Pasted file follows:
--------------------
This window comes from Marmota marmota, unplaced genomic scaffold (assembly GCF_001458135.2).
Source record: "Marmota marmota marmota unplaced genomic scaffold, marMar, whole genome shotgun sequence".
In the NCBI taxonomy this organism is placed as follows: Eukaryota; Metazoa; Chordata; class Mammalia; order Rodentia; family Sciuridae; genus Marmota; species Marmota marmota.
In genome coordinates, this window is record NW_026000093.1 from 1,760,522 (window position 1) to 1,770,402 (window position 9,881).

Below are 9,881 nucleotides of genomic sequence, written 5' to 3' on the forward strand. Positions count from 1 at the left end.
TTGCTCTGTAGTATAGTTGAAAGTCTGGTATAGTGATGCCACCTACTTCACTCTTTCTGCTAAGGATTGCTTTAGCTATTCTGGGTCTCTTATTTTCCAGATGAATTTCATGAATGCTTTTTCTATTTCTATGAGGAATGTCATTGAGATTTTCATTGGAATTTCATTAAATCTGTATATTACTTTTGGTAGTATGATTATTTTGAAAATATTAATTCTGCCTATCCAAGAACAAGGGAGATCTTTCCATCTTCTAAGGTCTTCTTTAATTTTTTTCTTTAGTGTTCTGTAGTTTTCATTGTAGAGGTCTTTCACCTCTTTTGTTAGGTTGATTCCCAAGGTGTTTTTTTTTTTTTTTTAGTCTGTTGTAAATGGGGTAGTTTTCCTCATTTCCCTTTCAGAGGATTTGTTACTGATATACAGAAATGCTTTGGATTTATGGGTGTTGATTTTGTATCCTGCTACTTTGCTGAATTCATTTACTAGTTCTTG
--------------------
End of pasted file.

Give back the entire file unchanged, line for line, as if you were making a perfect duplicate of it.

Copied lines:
This window comes from Marmota marmota, unplaced genomic scaffold (assembly GCF_001458135.2).
Source record: "Marmota marmota marmota unplaced genomic scaffold, marMar, whole genome shotgun sequence".
In the NCBI taxonomy this organism is placed as follows: Eukaryota; Metazoa; Chordata; class Mammalia; order Rodentia; family Sciuridae; genus Marmota; species Marmota marmota.
In genome coordinates, this window is record NW_026000093.1 from 1,760,522 (window position 1) to 1,770,402 (window position 9,881).

Below are 9,881 nucleotides of genomic sequence, written 5' to 3' on the forward strand. Positions count from 1 at the left end.
TTGCTCTGTAGTATAGTTGAAAGTCTGGTATAGTGATGCCACCTACTTCACTCTTTCTGCTAAGGATTGCTTTAGCTATTCTGGGTCTCTTATTTTCCAGATGAATTTCATGAATGCTTTTTCTATTTCTATGAGGAATGTCATTGAGATTTTCATTGGAATTTCATTAAATCTGTATATTACTTTTGGTAGTATGATTATTTTGAAAATATTAATTCTGCCTATCCAAGAACAAGGGAGATCTTTCCATCTTCTAAGGTCTTCTTTAATTTTTTTCTTTAGTGTTCTGTAGTTTTCATTGTAGAGGTCTTTCACCTCTTTTGTTAGGTTGATTCCCAAGGTGTTTTTTTTTTTTTTTTAGTCTGTTGTAAATGGGGTAGTTTTCCTCATTTCCCTTTCAGAGGATTTGTTACTGATATACAGAAATGCTTTGGATTTATGGGTGTTGATTTTGTATCCTGCTACTTTGCTGAATTCATTTACTAGTTCTTG